TRANSLATION: a regional corruption of osoroshii, meaning “scary”
ALTERNATE NAMES: odoroshi, odoro odoro, keippai
HABITAT: shrines, temples, and homes; found above gates and doors
DIET: small animals and wicked people
BEHAVIOR: Otoroshi is known by many regional names, most of them being wordplays denoting this monster’s course, wild mane which covers its body, and its fearsome appearance. They appear as hairy, hunched, four-legged beasts with fierce claws and tusks. They can have blue or orange skin.
APPEARANCE: Little is known about this rare and mysterious creature, though its existence has been known of for centuries. Otoroshi are masters of disguise and are rarely seen except for when they want to be. They are most commonly spotted in high places like roofs and gates above temples, and the torii archways at shrines, which separate the physical world from the realm of the gods. They eat the wild animals found in shrines and temples – particularly pigeons, sparrows, and other birds.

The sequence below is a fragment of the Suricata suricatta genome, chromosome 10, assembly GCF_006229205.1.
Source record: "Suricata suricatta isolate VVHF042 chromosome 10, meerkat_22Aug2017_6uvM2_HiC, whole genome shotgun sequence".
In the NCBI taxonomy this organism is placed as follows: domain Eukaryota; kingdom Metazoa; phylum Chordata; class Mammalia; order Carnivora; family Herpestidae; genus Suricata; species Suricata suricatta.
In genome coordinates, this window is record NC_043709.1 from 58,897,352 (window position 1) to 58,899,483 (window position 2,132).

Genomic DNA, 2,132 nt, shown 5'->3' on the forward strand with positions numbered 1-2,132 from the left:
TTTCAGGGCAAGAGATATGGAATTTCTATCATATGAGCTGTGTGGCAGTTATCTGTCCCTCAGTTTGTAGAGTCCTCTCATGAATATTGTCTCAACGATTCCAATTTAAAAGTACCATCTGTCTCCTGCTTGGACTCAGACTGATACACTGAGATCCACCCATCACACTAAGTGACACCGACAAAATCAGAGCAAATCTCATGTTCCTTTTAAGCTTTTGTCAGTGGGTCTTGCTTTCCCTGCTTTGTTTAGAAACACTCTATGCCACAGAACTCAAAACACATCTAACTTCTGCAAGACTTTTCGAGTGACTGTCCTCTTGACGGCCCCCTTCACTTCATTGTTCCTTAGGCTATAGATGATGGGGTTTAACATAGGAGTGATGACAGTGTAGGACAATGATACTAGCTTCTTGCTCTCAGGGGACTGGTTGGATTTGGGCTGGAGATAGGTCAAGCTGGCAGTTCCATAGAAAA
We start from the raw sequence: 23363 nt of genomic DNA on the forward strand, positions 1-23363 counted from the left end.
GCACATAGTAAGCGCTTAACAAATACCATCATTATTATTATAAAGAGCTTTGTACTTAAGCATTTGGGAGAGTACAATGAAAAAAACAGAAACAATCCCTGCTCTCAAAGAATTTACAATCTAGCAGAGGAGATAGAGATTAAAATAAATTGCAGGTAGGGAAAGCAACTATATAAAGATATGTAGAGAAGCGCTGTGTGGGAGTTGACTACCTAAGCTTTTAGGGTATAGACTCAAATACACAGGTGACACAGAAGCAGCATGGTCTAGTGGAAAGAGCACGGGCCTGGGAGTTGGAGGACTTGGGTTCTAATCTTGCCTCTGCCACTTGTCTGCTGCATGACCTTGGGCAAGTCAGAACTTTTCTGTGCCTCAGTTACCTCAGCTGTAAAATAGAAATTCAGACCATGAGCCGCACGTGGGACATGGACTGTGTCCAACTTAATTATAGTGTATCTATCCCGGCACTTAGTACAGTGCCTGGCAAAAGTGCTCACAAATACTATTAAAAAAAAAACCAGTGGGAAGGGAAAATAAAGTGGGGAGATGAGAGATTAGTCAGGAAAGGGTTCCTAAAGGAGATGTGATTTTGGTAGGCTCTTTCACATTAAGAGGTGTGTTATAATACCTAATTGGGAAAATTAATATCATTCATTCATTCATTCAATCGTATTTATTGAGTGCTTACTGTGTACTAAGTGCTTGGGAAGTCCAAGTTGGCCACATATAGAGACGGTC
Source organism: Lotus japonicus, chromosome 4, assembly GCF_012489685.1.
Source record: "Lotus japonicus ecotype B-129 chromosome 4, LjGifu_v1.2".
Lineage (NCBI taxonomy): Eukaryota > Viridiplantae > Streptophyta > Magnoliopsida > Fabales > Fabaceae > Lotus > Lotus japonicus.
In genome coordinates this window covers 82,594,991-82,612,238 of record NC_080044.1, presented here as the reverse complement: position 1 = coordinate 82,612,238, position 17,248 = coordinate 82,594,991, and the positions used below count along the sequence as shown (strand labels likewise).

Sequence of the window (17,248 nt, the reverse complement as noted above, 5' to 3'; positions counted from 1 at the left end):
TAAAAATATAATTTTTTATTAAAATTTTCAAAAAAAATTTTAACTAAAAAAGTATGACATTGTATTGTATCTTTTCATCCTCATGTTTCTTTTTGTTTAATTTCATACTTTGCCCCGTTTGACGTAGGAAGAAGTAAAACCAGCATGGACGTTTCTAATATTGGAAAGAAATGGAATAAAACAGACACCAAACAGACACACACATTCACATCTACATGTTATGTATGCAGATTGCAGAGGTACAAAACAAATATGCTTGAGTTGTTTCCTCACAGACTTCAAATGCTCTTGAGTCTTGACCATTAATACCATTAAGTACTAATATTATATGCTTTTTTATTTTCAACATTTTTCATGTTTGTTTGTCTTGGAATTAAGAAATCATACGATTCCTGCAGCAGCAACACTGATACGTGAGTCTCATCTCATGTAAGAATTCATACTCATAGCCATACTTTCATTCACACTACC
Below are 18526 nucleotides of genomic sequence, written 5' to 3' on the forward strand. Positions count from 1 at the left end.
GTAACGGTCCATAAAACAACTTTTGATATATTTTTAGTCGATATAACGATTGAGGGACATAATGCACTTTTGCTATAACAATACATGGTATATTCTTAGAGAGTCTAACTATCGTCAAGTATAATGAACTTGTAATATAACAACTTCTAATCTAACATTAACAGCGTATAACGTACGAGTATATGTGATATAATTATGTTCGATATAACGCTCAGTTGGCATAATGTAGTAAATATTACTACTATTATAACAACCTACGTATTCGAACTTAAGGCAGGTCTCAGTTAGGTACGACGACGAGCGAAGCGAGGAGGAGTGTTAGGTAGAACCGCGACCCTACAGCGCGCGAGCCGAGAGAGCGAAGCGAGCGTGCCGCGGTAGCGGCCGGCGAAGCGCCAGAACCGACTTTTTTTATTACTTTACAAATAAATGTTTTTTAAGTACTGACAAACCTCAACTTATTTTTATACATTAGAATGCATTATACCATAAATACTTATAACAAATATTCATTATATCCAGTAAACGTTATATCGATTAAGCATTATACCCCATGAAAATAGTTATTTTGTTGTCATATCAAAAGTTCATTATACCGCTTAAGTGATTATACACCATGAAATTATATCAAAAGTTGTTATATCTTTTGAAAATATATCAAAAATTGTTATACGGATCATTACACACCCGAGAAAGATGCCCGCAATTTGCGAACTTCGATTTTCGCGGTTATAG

INTERACTIONS: Otoroshi act as a kind of guardian of these holy places. They attack humans only rarely: when they spot a wicked or imprudent person near a holy place, or when one tries to enter through the gateway they are guarding. Otoroshi attack by pouncing down on their victim them from above, tearing him to shreds and devouring the remains.
ORIGIN: While its name implies ferocity and its appearance is quite grotesque, it is not known to be particularly dangerous. The name otoroshi, while not a word itself, appears to be derived from variations in regional dialects. It is generally accepted to be a corruption of osoroshii, meaning “scary.” Nothing at all is known of its origins, but it is speculated to be related to a similar yokai, the waira, due to their common habits and environment.